All in all, I'm mostly satisfied with the performance of Touch on my various devices which is why I continue to use it. It is better than using MSN Messenger or GoogleTalk on my various devices in the fact that it has read and delivery receipts. However, I still use those instant messaging programs on my phone primarily because my contacts/friends use those programs.

If you have any comments/questions regarding this blog entry, please don't hesitate to leave a comment in the comments section below. Please note that the comments are moderated and any comment that contains an embedded hyperlink or a non-embedded hyperlink will be flagged as being spam and will not be posted.

Sunday, June 3, 2012

Acer Iconia Tab A100 Android Tablet Review

I got my hands on an Acer Iconia Tab A100 Android tablet a few weeks ago and since that time, it has received approximately 2 official updates. Originally, if I remember correctly, the Acer Iconia Tab A100 out of the box came with Honeycomb (3.2.1). The first update brought it up to ICS (Ice Cream Sandwich) and then a few days ago there was another update that brought it to 4.0.3. I believe that the first update brought it to 4.0.1 if I'm not mistaken.

The Acer Iconia Tab A100 is a 7" Android tablet with a resolution of 1024 x 600. Mine is currently running 4.0.3. I had previously rooted it when it was running Honeycomb since it was so easy to do with this tablet but since upgrading it to ICS, I haven't rooted it yet because it requires the use of a computer to root it. With Honeycomb, it didn't require the use of a computer. All you needed to do was get ~3 files onto your tablet and then run a command. Since I only use 1 program that requires root access, there is no urgent need on my part to root it.

Previously, I was using a no-name resistive touchscreen Android tablet which I found to be okay but didn't like the fact that it was slow and that the screen was resistive (and not multi-touch capacitive). For anyone unfamiliar with resistive screens, they require pressure on the screen in order for the system to register that you want to do something. Because of this, they are usually slower and don't allow for the "2-finger zoom". I didn't really mind the size (it was ~10") and I did like the Android OS so when I received the A100 at a deal too good to pass, I got it.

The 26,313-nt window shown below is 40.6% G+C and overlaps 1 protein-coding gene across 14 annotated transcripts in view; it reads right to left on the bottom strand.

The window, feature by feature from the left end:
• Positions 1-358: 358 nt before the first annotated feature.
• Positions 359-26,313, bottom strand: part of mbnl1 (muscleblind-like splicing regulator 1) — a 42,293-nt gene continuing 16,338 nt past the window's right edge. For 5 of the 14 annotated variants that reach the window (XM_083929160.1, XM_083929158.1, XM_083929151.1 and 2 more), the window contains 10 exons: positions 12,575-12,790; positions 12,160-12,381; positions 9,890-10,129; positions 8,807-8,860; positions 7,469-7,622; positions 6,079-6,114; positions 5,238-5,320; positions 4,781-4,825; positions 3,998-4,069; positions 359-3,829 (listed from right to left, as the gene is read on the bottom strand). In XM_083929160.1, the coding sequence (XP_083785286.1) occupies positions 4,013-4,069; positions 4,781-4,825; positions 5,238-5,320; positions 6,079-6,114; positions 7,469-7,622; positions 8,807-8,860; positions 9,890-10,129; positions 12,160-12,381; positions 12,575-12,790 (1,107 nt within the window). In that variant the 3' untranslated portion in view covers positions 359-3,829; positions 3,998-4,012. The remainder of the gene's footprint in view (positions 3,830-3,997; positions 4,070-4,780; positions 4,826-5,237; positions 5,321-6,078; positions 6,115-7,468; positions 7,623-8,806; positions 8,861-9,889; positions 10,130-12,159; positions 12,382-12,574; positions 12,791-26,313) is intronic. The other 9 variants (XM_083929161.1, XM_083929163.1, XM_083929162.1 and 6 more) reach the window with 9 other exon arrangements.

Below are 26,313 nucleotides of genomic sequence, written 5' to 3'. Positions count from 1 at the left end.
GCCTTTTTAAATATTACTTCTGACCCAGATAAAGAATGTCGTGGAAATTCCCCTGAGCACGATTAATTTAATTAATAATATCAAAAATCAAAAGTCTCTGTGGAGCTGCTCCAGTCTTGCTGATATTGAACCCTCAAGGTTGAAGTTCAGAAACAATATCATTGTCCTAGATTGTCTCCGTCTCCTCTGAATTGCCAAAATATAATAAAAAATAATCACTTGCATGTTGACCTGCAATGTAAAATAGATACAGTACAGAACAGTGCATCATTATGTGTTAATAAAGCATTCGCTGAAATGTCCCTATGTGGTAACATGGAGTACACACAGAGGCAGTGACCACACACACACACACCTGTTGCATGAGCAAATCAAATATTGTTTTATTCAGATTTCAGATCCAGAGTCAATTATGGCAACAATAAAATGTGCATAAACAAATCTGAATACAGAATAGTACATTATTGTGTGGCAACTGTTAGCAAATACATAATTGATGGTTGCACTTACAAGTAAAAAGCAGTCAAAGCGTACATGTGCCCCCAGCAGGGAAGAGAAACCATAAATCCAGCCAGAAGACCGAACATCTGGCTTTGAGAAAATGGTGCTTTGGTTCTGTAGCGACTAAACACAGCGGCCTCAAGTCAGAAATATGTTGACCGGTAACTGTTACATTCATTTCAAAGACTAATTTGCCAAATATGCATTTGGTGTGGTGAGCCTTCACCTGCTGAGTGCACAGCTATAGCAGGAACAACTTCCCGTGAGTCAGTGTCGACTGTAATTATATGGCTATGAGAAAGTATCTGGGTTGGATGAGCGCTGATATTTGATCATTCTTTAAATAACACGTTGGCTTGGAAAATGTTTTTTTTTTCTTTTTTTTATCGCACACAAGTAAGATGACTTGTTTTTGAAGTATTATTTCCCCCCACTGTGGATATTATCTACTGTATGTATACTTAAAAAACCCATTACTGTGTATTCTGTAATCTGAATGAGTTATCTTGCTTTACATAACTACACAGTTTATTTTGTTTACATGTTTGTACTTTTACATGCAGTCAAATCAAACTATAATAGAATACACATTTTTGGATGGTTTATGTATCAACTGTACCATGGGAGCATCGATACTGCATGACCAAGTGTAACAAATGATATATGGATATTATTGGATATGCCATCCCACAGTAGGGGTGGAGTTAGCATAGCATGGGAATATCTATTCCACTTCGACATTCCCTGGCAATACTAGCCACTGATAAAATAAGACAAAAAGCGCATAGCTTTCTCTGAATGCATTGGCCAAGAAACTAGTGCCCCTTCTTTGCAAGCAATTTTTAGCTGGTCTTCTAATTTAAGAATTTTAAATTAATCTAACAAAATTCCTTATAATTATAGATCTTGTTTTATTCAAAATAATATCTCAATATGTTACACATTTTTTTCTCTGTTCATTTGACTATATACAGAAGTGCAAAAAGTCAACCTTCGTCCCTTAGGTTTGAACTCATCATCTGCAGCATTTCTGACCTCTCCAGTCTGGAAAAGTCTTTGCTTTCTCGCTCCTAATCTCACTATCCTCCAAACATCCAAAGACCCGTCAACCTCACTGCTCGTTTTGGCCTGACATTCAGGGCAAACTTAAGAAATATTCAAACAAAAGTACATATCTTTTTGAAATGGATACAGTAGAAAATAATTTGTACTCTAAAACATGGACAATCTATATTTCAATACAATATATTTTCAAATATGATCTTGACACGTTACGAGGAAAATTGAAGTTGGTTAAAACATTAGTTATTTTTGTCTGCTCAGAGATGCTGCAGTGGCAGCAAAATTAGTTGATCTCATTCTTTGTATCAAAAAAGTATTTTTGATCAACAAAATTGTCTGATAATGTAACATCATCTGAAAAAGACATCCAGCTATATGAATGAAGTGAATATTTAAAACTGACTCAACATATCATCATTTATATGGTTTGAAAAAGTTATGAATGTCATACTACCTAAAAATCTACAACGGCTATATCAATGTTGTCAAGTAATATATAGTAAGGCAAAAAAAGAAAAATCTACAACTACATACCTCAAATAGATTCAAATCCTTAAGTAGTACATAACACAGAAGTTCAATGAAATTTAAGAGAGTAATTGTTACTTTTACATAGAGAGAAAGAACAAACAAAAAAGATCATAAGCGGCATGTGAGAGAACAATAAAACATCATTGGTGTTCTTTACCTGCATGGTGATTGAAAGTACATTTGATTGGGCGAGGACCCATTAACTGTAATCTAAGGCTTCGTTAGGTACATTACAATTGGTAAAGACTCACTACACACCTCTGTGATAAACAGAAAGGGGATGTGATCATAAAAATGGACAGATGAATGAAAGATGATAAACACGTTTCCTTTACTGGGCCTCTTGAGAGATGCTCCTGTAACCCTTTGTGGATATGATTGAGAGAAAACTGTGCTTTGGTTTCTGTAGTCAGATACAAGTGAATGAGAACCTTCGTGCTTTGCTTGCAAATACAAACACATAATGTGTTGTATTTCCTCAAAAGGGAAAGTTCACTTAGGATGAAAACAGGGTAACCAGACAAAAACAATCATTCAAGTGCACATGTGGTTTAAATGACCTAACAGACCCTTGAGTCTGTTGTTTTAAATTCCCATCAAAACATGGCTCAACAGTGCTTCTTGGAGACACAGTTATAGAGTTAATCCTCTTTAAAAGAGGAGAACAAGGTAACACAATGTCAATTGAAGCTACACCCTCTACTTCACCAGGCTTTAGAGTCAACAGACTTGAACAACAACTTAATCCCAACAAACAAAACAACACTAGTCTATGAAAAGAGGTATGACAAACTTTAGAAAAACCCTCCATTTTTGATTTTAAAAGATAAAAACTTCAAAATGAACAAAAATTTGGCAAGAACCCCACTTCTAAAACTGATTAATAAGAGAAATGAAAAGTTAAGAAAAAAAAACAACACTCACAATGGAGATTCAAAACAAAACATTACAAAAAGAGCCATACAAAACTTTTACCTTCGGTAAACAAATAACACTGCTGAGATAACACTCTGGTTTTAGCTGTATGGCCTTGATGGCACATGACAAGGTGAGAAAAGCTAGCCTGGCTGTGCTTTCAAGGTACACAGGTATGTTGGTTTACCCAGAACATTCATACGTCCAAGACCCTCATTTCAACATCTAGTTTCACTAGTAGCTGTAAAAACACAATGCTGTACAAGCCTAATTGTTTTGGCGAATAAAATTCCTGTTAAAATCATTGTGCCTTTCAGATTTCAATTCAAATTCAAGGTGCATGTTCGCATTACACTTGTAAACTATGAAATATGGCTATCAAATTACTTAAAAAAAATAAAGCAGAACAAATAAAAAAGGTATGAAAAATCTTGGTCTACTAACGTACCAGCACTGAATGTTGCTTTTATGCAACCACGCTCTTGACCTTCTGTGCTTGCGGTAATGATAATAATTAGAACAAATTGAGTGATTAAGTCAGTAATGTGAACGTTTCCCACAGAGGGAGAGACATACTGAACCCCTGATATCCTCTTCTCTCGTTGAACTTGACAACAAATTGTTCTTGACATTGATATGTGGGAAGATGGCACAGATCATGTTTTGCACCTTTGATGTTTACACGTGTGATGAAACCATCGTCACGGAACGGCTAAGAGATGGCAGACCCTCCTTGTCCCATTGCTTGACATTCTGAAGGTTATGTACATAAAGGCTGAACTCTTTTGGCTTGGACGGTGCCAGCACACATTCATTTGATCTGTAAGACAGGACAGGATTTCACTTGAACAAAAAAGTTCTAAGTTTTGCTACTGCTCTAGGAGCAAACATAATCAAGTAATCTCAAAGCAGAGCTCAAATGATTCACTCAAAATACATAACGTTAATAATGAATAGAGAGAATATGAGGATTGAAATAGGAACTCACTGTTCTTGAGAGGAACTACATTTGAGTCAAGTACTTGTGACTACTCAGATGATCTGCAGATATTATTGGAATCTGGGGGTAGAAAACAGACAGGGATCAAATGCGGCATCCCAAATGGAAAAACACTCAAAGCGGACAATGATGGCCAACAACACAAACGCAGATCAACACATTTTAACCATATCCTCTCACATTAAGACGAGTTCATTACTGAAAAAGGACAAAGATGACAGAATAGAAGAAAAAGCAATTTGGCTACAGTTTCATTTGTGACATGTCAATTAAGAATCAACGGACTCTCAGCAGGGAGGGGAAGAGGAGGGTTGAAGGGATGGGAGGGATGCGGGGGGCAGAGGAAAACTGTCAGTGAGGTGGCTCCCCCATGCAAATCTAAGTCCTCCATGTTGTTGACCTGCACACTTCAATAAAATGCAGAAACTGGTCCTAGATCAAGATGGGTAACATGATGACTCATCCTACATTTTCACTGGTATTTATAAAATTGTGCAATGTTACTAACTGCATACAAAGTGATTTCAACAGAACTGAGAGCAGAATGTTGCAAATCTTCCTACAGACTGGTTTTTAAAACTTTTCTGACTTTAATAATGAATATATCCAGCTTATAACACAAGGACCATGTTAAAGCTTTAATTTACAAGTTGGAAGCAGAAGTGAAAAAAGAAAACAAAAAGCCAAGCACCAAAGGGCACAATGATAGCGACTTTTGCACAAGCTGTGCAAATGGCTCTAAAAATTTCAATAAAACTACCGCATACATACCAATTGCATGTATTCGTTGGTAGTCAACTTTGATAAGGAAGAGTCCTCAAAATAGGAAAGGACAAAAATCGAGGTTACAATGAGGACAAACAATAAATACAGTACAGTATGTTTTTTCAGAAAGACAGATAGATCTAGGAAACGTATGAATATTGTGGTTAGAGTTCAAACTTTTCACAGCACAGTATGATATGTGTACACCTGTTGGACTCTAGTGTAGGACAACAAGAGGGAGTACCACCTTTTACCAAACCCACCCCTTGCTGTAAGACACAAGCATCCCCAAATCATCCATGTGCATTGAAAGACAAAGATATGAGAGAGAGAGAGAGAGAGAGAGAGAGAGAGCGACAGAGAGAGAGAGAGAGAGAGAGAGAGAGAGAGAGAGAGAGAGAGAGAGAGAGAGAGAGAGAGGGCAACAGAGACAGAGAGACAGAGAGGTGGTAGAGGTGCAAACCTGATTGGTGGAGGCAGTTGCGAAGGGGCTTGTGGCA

I use the Iconia Tab A100 most of the time to read PDF documents/books. I find that it works very well for this because of the size. It is also very responsive. I also use it for the occasional browsing, Slingbox viewing, Netflix viewing, Facebook access, etc.

The battery life on this tablet is what I would consider as "okay". I can watch an entire online/streaming movie from Netflix and still have enough power to do other things before requiring a charge. I say that the battery life is not as good as the HP TouchPad tablet that I reviewed earlier *HERE* but it is still good.

It also connects to my all various routers without any issues. The A100 has a dual core CPU but at times I find it very sluggish. Excluding the sluggishness, I have not had any major issues with my A100 such as random reboots.

The A100 has a slot that supports a micro-SD card and it also has a micro-HDMI port. I routinely connect my Acer Iconia Tab A100 to my HD television in order to watch Netflix using a micro-HDMI to HDMI cable and never had any issues.

The unit comes with a front facing camera (2 MP) as well as the main back camera (5 MP). I really haven't used either of the cameras often so I can't really comment on the quality of the pictures. Suffice it to say, if you wanted to take a very good picture, you wouldn't use a tablet to take that picture.

I'm not sure if this is Acer's customization of ICS since there is no such feature on my Samsung "true" Android Nexus-S but there is a setting for encryption that allows you to encrypt the entire filesystem. Once you encrypt your filesystem, you will need a password or PIN every time you power it on (separate from the screen password/PIN if you activated this). I encrypted it a few days ago and didn't notice any issues with speed or performance. The only thing is after encrypting it, I'm not sure if you can unencrypt it without wiping out the system since during my brief look at the setting menu options, I don't see an option to unencrypt the filesystem.

One negative comment that I have regarding the Acer Iconia Tab A100 (excluding the sluggishness which I've already mentioned) is that it charges via a what appears to be a proprietary charger. For me, I would have preferred it to charge using a standard micro-USB (or any type of USB) cable.

Another negative comment that I have regarding the Acer Iconia Tab A100 is that even with ICS (Ice Cream Sandwich), it does not allow you to transfer applications to an external microSD card. In order to do this, you will have to root your device.

There is not much I can say/write about the Acer Iconia Tab A100 tablet since it functions to my expectations and the Android applications that I use with it work relatively well so if you have any questions/comments regarding this review, please don't hesitate to leave a comment in the comments section. Please note that comments are moderated and any comment that contain a hyperlink will be flagged as being spam and will not be posted.